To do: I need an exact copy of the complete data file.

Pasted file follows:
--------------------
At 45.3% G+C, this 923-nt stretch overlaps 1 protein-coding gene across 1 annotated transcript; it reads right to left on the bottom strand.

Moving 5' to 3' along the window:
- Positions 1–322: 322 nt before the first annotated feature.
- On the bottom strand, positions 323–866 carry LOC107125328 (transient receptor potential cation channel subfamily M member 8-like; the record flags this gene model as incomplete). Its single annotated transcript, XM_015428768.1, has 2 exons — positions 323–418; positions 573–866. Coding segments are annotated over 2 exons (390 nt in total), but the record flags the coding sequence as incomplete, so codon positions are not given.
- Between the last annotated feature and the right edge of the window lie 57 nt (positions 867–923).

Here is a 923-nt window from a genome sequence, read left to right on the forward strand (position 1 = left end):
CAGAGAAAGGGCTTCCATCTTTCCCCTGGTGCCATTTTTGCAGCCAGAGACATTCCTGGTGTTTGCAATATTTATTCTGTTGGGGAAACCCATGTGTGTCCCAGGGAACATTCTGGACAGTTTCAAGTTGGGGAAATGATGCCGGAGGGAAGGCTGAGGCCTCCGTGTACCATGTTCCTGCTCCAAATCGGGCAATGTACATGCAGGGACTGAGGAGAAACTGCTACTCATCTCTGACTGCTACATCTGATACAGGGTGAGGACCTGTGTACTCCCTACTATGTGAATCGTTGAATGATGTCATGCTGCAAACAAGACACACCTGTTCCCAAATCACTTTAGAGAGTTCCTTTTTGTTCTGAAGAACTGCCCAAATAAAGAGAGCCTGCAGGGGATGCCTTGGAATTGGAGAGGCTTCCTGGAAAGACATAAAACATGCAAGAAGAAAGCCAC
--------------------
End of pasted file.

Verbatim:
At 45.3% G+C, this 923-nt stretch overlaps 1 protein-coding gene across 1 annotated transcript; it reads right to left on the bottom strand.

Moving 5' to 3' along the window:
- Positions 1–322: 322 nt before the first annotated feature.
- On the bottom strand, positions 323–866 carry LOC107125328 (transient receptor potential cation channel subfamily M member 8-like; the record flags this gene model as incomplete). Its single annotated transcript, XM_015428768.1, has 2 exons — positions 323–418; positions 573–866. Coding segments are annotated over 2 exons (390 nt in total), but the record flags the coding sequence as incomplete, so codon positions are not given.
- Between the last annotated feature and the right edge of the window lie 57 nt (positions 867–923).

Here is a 923-nt window from a genome sequence, read left to right on the forward strand (position 1 = left end):
CAGAGAAAGGGCTTCCATCTTTCCCCTGGTGCCATTTTTGCAGCCAGAGACATTCCTGGTGTTTGCAATATTTATTCTGTTGGGGAAACCCATGTGTGTCCCAGGGAACATTCTGGACAGTTTCAAGTTGGGGAAATGATGCCGGAGGGAAGGCTGAGGCCTCCGTGTACCATGTTCCTGCTCCAAATCGGGCAATGTACATGCAGGGACTGAGGAGAAACTGCTACTCATCTCTGACTGCTACATCTGATACAGGGTGAGGACCTGTGTACTCCCTACTATGTGAATCGTTGAATGATGTCATGCTGCAAACAAGACACACCTGTTCCCAAATCACTTTAGAGAGTTCCTTTTTGTTCTGAAGAACTGCCCAAATAAAGAGAGCCTGCAGGGGATGCCTTGGAATTGGAGAGGCTTCCTGGAAAGACATAAAACATGCAAGAAGAAAGCCAC